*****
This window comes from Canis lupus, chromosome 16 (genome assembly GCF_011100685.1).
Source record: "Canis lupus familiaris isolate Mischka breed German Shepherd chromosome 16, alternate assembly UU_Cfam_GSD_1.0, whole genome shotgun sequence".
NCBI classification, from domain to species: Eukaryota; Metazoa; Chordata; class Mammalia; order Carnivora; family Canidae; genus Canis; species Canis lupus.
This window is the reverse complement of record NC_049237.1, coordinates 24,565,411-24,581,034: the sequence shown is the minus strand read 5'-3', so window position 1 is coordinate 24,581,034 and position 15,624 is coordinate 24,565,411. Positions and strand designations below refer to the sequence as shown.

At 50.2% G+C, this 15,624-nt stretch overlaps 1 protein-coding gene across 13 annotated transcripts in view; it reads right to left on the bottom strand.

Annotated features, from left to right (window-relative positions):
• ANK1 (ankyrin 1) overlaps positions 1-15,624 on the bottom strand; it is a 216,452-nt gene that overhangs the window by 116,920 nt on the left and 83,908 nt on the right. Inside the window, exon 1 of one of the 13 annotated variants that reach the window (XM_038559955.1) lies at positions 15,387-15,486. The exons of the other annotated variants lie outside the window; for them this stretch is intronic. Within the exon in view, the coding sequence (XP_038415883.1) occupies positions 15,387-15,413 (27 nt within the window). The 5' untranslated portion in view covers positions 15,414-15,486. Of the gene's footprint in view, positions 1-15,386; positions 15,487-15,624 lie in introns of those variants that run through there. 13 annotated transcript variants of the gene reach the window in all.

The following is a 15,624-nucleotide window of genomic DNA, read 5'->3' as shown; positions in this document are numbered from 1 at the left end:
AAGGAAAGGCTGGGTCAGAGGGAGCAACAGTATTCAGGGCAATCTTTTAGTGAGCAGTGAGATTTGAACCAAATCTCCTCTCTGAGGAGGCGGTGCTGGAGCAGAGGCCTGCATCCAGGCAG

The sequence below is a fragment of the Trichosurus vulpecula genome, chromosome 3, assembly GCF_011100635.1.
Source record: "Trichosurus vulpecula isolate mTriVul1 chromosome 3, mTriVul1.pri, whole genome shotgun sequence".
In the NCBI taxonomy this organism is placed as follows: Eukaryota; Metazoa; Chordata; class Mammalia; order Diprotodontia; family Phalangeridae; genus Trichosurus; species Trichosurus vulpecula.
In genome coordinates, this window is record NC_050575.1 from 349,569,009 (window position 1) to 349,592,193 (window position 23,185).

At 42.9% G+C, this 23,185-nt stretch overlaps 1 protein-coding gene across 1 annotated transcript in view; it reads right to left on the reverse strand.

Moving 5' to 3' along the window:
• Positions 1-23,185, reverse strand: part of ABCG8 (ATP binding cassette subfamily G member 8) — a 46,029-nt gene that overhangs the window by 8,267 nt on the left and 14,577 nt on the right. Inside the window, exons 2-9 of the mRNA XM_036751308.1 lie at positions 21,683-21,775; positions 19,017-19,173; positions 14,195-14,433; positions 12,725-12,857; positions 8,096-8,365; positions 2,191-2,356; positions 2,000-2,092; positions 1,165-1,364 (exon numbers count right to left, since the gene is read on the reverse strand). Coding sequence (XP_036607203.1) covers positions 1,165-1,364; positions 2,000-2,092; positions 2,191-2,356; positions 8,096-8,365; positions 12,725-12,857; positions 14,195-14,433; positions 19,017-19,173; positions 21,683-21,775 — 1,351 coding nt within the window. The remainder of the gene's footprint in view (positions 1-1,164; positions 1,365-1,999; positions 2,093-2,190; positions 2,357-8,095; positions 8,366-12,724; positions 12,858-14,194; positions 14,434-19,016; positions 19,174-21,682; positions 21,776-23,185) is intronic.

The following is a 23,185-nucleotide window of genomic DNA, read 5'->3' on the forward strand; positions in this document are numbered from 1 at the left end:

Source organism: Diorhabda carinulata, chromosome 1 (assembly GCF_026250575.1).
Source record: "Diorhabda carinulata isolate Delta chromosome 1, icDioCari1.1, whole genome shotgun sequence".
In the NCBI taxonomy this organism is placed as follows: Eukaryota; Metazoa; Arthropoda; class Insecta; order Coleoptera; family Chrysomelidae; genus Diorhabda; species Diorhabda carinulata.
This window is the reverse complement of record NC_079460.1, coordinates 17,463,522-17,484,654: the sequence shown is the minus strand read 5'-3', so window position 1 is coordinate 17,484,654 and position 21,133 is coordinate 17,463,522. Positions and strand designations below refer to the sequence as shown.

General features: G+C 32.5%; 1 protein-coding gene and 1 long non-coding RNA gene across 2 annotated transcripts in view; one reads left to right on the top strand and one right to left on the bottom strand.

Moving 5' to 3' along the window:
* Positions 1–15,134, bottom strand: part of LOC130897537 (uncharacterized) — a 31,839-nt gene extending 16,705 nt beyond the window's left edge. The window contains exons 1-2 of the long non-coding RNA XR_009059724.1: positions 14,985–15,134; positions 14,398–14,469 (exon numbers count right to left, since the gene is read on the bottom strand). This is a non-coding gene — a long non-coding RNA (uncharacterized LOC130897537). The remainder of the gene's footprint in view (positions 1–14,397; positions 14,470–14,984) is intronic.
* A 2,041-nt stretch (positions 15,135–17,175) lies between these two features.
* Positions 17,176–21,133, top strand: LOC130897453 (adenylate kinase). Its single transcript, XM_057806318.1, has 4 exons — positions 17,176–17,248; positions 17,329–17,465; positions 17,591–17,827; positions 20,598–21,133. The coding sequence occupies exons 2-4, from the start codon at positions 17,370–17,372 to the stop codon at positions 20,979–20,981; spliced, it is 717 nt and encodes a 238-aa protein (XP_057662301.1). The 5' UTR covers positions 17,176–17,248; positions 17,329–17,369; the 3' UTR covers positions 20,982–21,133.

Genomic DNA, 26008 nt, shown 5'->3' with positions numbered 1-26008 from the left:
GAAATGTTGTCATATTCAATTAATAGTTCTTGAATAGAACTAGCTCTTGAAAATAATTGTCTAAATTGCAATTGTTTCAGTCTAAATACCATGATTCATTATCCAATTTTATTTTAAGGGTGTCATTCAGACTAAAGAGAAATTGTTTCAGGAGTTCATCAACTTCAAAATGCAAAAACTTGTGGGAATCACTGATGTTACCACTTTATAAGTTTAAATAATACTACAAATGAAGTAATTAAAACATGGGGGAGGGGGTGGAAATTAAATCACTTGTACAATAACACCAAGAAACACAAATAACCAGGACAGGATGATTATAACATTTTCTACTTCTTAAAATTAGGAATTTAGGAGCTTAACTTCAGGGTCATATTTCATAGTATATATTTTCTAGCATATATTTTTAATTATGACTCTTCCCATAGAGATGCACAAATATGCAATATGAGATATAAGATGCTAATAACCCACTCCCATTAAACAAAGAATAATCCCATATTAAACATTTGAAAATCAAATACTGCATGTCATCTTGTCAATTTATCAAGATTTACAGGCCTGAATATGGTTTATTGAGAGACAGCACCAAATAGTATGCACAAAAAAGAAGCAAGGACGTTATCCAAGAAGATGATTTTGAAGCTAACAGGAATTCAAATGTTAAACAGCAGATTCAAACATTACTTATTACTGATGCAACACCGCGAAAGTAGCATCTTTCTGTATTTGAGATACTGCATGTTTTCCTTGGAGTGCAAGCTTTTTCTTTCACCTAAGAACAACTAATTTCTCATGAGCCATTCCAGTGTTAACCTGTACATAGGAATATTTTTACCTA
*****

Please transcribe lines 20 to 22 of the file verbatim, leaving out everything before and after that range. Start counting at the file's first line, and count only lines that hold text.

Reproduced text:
In the NCBI taxonomy this organism is placed as follows: Eukaryota; Metazoa; Arthropoda; class Insecta; order Coleoptera; family Chrysomelidae; genus Diorhabda; species Diorhabda carinulata.
This window is the reverse complement of record NC_079460.1, coordinates 17,463,522-17,484,654: the sequence shown is the minus strand read 5'-3', so window position 1 is coordinate 17,484,654 and position 21,133 is coordinate 17,463,522. Positions and strand designations below refer to the sequence as shown.

General features: G+C 32.5%; 1 protein-coding gene and 1 long non-coding RNA gene across 2 annotated transcripts in view; one reads left to right on the top strand and one right to left on the bottom strand.